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14 beach body cartoons that are just the right amount of real.

They're making a tote bag that can carry your beach gear AND your solidarity!

14 beach body cartoons that are just the right amount of real.

Beach body season is upon us!

It's time to drink ice cold lemonade, decide what is really going to be the song of the summer, don some swimwear, get some sun, and try to avoid annoying ads like this!


Image via My Body Does/Instagram, used with permission

Not cool.

But see that sticker that says "I am cultivating a loving relationship with my body"?

That sticker — fighting the idea that a "bikini fear" is even a thing — is made by an online body positivity platform called "My Body Does."

The founders of My Body Does have an incredible Instagram featuring inspiring, smart, and funny images of all kinds of bodies.

And they know that, too often, the signs of summertime are not the sun, the beach, and enjoying life ... but the objectification of human bodies, ads presenting a severely limited range of body types and races, and an assumption that everyone is straight and on a diet.

Image via My Body Does/Instagram, used with permission.

The My Body Does people weren't all about this.

They made an image that says something different about summer bodies, and they put it on a tote bag: "Don't Worry Beach Happy."

All images via My Body Does, used with permission.

One of the My Body Does founders, Ashley Simon, explained that, like the stickers above, they created the tote bag and illustration because they "wanted to create something that would serve as a counter-message to the content we tend to see around beach season."

The tote is available on My Body Does' merchandise website. Their goal is to sell enough to cover costs, and any extra funds will go toward more counter-messaging goodies.

I love these folks!

They reached out to Maeve Norton, a Brooklyn illustrator, and together created the "Don't Worry Beach Happy" tote.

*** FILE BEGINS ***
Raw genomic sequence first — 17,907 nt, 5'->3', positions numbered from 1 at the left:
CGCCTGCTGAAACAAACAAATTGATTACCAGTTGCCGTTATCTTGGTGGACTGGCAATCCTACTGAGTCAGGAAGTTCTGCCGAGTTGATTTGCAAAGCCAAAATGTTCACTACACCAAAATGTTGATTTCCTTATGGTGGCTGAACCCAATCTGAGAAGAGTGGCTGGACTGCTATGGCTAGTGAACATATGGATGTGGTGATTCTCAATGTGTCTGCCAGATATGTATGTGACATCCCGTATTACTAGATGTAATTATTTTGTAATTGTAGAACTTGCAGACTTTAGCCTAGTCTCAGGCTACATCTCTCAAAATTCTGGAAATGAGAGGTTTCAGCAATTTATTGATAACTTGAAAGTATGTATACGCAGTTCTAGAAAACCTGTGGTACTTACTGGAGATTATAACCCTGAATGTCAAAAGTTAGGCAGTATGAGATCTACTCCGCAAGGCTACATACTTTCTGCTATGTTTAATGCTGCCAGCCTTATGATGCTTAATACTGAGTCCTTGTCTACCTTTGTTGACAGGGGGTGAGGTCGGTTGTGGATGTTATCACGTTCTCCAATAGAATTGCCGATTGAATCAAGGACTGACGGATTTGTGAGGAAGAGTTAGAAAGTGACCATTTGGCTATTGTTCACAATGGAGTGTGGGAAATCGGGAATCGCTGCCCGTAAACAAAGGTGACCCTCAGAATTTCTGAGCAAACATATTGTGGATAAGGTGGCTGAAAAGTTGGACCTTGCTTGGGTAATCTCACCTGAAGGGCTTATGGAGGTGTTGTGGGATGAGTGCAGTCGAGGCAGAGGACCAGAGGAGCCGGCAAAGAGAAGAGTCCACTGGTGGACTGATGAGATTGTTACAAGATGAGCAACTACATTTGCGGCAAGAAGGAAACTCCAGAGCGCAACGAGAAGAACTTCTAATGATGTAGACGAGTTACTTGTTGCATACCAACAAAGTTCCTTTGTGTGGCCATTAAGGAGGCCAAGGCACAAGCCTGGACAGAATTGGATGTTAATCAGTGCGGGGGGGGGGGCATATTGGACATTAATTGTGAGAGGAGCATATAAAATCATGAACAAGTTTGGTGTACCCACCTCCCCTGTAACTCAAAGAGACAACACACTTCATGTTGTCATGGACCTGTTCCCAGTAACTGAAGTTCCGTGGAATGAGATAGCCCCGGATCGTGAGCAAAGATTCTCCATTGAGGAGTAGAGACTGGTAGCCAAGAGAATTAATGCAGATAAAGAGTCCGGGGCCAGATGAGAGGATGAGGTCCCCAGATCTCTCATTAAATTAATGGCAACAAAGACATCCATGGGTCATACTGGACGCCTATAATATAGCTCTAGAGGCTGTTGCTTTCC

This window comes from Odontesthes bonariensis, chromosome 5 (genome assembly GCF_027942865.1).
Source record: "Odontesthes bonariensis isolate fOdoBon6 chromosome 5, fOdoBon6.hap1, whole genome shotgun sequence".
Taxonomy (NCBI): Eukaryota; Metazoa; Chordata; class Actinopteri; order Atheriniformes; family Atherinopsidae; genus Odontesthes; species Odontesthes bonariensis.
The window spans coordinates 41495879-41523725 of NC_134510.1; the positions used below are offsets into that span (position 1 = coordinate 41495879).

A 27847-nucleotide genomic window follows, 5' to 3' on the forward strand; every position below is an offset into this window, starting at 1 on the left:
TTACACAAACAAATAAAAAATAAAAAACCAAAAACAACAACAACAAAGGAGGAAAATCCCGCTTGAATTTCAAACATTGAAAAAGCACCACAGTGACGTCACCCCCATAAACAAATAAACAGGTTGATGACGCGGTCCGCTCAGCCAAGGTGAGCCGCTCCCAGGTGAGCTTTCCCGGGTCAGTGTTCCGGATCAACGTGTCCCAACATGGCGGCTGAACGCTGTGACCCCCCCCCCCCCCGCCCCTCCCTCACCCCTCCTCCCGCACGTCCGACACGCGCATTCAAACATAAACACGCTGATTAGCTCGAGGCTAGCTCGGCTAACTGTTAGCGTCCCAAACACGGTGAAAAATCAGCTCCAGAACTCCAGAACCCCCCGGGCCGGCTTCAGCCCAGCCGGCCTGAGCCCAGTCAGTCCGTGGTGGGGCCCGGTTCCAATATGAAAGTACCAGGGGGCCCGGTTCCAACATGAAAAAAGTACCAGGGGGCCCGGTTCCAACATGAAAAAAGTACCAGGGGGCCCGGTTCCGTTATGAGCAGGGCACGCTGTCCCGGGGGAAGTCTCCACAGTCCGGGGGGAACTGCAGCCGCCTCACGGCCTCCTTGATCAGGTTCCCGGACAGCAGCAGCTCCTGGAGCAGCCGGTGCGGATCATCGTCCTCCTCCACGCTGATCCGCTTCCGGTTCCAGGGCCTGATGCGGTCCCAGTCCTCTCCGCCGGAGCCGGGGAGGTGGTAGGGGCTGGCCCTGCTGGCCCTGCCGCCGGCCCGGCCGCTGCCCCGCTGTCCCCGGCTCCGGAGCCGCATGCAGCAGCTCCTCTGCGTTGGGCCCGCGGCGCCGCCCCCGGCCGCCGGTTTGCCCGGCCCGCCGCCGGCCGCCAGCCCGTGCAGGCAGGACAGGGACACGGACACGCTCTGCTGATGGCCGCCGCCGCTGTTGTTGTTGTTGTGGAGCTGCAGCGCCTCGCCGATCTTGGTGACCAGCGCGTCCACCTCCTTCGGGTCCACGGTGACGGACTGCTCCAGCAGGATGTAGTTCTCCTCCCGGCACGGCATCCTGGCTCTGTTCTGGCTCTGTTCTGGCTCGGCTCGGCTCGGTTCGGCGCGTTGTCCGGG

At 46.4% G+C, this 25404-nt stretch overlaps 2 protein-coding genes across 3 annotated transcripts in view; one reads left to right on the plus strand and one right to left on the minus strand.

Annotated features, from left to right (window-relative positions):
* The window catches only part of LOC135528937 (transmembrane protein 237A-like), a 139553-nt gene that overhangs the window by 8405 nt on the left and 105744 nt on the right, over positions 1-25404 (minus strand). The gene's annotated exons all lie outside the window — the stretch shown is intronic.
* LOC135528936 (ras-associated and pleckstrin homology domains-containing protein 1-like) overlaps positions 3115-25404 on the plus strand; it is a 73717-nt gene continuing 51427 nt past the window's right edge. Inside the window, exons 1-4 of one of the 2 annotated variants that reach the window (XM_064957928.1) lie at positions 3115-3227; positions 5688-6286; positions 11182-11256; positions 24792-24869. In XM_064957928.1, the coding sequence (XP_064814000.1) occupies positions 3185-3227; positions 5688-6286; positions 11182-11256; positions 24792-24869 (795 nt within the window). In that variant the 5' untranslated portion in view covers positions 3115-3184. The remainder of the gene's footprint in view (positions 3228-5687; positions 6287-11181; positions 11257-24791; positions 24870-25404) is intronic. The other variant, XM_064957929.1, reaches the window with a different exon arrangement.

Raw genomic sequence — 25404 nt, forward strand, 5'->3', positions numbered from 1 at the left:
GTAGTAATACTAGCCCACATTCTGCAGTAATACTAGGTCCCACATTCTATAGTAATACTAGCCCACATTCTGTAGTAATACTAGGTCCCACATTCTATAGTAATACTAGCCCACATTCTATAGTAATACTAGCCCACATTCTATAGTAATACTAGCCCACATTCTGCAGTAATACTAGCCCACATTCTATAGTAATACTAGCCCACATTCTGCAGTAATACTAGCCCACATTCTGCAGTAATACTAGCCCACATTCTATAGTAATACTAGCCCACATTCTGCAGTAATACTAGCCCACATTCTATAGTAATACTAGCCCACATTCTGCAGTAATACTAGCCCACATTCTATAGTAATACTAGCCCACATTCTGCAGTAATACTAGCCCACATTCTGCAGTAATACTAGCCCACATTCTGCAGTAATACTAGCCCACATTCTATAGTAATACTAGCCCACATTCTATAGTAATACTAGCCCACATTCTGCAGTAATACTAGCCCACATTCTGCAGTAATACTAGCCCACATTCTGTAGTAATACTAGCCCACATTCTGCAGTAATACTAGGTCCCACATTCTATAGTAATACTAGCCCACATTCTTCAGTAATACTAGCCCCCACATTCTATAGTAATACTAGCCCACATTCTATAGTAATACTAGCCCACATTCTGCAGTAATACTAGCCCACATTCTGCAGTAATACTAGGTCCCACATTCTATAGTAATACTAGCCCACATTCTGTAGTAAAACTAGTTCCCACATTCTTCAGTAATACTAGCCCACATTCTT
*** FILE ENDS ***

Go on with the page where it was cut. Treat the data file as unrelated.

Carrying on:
While it might seem like body diversity and illustration go together, the reality is that animation and art training don't go hand in hand. Just a look at the Disney princesses.

But at the Pratt Institute, where Norton trained, all the amazing variations of the human form were front and center and celebrated.

"At Pratt, we had a wide range of models with all different body types," Norton said. "There was definitely an emphasis on knowing how to draw the human body in any form."

Her passion and her training led her to other women who agreed that all bodies are beautiful bodies. "All too often we only have one body type represented, especially in fashion, and that's just not a realistic view of all the different and beautiful people there are in the world."

I am loving these beachgoers on this bag — because it's like being at an actual beach!

Everyone is just living their life. They do seem pretty beach happy!

"The banner 'don't worry, beach happy' is not meant to be flippant," Simon said. "But rather, it's an invitation to celebrate the full diversity of body types, abilities, races, and gender expressions that you would actually see at a public beach."

Norton says her art is fueled by a joy in finding others who want to fight for what they believe in, so this was an ideal project for her. She wants to make a difference, one drawing at a time.

"More representation of different body types in art and fashion can make a real difference," she says.

So here's to that: to happy people, diverse beach bodies, and creating more things to fight for and not against!